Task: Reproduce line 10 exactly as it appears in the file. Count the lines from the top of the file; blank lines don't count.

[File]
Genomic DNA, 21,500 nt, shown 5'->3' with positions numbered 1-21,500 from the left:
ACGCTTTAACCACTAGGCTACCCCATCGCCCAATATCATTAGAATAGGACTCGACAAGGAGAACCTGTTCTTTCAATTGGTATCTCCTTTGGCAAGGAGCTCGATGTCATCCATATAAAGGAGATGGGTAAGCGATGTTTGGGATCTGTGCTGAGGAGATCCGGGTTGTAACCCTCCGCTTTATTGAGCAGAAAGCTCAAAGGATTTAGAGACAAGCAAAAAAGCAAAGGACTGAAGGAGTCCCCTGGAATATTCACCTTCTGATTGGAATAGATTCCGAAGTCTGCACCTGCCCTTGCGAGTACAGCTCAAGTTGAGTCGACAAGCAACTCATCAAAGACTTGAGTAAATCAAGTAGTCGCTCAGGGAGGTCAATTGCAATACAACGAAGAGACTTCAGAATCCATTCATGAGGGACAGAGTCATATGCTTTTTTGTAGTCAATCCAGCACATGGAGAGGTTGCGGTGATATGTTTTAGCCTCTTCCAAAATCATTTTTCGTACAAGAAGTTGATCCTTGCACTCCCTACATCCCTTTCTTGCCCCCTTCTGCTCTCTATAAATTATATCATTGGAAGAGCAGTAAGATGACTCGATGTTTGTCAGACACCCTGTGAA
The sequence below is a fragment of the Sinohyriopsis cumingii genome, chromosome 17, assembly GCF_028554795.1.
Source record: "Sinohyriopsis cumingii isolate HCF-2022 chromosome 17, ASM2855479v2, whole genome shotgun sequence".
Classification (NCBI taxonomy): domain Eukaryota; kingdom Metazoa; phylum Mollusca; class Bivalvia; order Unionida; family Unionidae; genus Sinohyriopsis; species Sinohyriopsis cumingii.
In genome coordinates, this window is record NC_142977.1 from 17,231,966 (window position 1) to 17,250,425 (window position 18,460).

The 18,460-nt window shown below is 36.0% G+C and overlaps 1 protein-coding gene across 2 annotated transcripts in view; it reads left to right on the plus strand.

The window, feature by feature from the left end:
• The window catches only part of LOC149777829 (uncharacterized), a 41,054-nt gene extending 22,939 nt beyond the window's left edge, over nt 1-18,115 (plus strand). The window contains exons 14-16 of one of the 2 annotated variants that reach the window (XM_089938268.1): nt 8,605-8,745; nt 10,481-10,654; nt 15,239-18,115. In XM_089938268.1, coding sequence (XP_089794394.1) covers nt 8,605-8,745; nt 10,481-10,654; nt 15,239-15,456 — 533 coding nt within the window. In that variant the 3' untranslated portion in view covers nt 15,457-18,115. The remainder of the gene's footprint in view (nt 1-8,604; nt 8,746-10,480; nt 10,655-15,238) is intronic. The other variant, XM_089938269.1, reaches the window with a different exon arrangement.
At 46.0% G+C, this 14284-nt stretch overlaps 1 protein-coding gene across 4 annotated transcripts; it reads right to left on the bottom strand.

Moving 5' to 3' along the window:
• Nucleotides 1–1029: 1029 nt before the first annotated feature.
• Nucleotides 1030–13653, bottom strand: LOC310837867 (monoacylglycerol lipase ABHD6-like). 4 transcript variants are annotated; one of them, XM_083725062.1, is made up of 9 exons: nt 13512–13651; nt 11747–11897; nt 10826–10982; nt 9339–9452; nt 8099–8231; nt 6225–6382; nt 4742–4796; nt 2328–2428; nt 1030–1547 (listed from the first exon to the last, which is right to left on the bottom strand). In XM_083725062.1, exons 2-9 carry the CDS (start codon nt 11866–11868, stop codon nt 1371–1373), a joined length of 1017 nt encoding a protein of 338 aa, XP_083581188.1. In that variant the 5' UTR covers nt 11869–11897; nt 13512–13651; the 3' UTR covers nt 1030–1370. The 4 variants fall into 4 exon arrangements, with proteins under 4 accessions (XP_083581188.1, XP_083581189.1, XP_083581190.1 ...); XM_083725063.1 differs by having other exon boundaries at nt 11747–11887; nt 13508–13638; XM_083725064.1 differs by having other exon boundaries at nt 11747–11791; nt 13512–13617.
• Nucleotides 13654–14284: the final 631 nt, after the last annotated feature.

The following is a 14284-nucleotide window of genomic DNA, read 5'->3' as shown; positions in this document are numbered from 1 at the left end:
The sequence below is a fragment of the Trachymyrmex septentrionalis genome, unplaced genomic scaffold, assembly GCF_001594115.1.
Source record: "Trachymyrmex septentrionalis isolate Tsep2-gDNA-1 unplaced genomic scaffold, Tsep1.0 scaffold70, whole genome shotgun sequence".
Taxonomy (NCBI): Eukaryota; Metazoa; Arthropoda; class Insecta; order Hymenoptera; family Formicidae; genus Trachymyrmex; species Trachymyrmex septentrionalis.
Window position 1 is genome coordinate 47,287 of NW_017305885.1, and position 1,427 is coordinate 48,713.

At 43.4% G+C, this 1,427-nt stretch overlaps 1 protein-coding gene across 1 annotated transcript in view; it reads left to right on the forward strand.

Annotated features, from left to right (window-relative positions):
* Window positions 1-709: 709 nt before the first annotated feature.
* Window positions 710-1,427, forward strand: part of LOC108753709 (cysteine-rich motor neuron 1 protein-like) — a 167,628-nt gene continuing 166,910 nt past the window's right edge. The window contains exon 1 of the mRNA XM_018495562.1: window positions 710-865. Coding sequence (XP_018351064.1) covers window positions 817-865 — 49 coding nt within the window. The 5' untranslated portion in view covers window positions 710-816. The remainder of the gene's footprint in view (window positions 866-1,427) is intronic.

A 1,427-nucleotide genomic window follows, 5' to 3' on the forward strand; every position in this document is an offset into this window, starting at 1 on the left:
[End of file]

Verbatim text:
At 46.0% G+C, this 14284-nt stretch overlaps 1 protein-coding gene across 4 annotated transcripts; it reads right to left on the bottom strand.